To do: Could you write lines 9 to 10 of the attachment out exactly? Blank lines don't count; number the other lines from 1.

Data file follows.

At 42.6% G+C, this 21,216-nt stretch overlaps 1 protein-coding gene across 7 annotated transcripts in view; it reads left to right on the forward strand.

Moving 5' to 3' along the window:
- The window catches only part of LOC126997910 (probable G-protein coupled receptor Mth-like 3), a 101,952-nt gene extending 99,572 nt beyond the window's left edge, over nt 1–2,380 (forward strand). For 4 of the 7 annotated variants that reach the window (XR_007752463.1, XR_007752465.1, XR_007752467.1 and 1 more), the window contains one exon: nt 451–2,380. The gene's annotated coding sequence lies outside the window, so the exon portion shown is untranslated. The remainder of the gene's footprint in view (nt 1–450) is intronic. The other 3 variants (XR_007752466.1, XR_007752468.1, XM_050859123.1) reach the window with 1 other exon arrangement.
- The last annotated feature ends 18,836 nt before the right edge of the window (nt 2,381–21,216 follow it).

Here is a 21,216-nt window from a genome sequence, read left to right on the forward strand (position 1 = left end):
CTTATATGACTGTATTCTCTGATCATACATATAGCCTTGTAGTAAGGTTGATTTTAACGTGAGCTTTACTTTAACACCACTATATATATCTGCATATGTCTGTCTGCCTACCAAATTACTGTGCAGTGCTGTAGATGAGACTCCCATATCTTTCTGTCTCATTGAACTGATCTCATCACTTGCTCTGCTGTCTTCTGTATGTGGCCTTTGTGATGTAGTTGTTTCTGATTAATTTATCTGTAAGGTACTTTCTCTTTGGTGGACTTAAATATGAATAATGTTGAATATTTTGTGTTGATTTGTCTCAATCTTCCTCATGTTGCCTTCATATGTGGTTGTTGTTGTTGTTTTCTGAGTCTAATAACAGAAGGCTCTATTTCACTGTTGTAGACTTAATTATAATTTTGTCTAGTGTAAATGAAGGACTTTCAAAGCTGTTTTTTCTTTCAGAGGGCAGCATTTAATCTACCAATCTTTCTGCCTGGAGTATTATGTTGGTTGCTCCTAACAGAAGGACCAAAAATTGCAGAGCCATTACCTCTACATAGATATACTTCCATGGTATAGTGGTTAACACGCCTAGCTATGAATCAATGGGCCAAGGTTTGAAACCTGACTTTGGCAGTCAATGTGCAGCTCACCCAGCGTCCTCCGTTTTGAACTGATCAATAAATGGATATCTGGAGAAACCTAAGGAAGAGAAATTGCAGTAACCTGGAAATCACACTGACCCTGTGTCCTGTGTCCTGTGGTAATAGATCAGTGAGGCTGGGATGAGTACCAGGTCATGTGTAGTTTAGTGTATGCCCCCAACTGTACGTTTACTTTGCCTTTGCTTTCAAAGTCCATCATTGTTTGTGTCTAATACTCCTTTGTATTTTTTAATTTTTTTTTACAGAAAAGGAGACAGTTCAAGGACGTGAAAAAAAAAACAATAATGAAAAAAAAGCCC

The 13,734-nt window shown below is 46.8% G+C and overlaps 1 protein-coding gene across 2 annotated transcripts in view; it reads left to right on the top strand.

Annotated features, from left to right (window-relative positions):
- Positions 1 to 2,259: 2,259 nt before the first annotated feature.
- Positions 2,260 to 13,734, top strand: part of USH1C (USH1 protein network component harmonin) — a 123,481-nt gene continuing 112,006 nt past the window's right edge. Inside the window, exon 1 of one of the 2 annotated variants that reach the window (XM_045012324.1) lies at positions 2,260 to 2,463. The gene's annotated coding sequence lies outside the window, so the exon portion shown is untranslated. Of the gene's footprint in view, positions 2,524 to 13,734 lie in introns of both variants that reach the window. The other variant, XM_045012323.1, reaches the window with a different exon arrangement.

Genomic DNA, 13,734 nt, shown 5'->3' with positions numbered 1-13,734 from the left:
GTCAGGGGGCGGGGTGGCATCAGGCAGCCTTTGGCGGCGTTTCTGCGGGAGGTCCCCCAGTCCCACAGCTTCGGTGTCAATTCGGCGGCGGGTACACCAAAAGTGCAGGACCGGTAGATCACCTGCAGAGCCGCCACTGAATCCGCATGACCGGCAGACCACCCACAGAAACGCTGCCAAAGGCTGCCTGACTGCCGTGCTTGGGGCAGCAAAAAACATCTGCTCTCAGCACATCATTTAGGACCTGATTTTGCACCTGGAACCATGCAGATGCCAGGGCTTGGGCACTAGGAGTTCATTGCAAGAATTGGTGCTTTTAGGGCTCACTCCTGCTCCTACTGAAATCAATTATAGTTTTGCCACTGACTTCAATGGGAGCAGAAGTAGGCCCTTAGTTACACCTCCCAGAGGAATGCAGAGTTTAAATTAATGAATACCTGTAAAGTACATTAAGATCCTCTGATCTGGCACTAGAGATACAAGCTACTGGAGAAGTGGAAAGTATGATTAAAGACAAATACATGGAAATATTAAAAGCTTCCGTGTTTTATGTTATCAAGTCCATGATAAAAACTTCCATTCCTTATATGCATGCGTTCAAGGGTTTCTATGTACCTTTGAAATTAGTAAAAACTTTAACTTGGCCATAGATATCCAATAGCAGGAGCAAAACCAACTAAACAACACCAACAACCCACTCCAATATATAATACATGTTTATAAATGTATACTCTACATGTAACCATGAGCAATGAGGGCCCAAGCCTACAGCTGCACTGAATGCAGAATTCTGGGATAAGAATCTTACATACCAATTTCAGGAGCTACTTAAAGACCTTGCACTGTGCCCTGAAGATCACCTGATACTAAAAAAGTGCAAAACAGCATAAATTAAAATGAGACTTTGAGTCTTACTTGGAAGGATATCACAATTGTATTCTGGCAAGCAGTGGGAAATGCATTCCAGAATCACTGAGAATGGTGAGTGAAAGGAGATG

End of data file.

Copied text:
- Positions 1 to 2,259: 2,259 nt before the first annotated feature.
- Positions 2,260 to 13,734, top strand: part of USH1C (USH1 protein network component harmonin) — a 123,481-nt gene continuing 112,006 nt past the window's right edge. Inside the window, exon 1 of one of the 2 annotated variants that reach the window (XM_045012324.1) lies at positions 2,260 to 2,463. The gene's annotated coding sequence lies outside the window, so the exon portion shown is untranslated. Of the gene's footprint in view, positions 2,524 to 13,734 lie in introns of both variants that reach the window. The other variant, XM_045012323.1, reaches the window with a different exon arrangement.